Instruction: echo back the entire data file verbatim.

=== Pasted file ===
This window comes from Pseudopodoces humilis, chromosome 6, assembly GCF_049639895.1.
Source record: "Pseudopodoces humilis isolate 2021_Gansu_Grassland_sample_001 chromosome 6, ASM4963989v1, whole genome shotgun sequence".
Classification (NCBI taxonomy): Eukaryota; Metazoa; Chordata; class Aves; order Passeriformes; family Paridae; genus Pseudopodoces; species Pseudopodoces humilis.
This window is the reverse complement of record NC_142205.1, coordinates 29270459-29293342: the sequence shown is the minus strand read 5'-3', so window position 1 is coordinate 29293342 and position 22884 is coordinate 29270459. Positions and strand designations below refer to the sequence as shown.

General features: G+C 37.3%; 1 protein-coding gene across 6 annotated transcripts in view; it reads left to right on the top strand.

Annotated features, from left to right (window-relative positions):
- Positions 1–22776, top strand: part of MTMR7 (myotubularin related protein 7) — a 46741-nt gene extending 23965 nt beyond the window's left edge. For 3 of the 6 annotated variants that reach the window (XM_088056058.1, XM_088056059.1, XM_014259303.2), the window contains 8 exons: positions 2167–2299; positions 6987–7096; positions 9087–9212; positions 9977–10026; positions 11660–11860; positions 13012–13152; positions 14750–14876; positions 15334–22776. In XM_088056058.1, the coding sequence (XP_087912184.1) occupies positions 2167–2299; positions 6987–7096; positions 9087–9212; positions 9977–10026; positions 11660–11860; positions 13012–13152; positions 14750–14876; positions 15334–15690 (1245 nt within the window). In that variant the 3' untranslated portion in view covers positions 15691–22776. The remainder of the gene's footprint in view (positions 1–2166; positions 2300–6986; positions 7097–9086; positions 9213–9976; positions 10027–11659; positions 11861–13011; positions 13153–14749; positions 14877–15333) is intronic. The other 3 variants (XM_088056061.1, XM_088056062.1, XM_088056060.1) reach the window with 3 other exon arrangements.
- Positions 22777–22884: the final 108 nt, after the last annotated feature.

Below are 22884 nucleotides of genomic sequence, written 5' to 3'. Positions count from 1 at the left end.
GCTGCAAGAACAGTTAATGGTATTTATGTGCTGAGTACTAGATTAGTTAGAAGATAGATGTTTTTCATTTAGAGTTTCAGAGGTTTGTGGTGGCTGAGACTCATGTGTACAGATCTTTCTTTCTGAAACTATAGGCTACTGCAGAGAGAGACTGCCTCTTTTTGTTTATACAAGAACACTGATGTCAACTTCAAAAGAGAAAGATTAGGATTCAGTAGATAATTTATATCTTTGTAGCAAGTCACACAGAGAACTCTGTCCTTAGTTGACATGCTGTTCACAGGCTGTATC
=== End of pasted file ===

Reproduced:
This window comes from Pseudopodoces humilis, chromosome 6, assembly GCF_049639895.1.
Source record: "Pseudopodoces humilis isolate 2021_Gansu_Grassland_sample_001 chromosome 6, ASM4963989v1, whole genome shotgun sequence".
Classification (NCBI taxonomy): Eukaryota; Metazoa; Chordata; class Aves; order Passeriformes; family Paridae; genus Pseudopodoces; species Pseudopodoces humilis.
This window is the reverse complement of record NC_142205.1, coordinates 29270459-29293342: the sequence shown is the minus strand read 5'-3', so window position 1 is coordinate 29293342 and position 22884 is coordinate 29270459. Positions and strand designations below refer to the sequence as shown.

General features: G+C 37.3%; 1 protein-coding gene across 6 annotated transcripts in view; it reads left to right on the top strand.

Annotated features, from left to right (window-relative positions):
- Positions 1–22776, top strand: part of MTMR7 (myotubularin related protein 7) — a 46741-nt gene extending 23965 nt beyond the window's left edge. For 3 of the 6 annotated variants that reach the window (XM_088056058.1, XM_088056059.1, XM_014259303.2), the window contains 8 exons: positions 2167–2299; positions 6987–7096; positions 9087–9212; positions 9977–10026; positions 11660–11860; positions 13012–13152; positions 14750–14876; positions 15334–22776. In XM_088056058.1, the coding sequence (XP_087912184.1) occupies positions 2167–2299; positions 6987–7096; positions 9087–9212; positions 9977–10026; positions 11660–11860; positions 13012–13152; positions 14750–14876; positions 15334–15690 (1245 nt within the window). In that variant the 3' untranslated portion in view covers positions 15691–22776. The remainder of the gene's footprint in view (positions 1–2166; positions 2300–6986; positions 7097–9086; positions 9213–9976; positions 10027–11659; positions 11861–13011; positions 13153–14749; positions 14877–15333) is intronic. The other 3 variants (XM_088056061.1, XM_088056062.1, XM_088056060.1) reach the window with 3 other exon arrangements.
- Positions 22777–22884: the final 108 nt, after the last annotated feature.

Below are 22884 nucleotides of genomic sequence, written 5' to 3'. Positions count from 1 at the left end.
GCTGCAAGAACAGTTAATGGTATTTATGTGCTGAGTACTAGATTAGTTAGAAGATAGATGTTTTTCATTTAGAGTTTCAGAGGTTTGTGGTGGCTGAGACTCATGTGTACAGATCTTTCTTTCTGAAACTATAGGCTACTGCAGAGAGAGACTGCCTCTTTTTGTTTATACAAGAACACTGATGTCAACTTCAAAAGAGAAAGATTAGGATTCAGTAGATAATTTATATCTTTGTAGCAAGTCACACAGAGAACTCTGTCCTTAGTTGACATGCTGTTCACAGGCTGTATC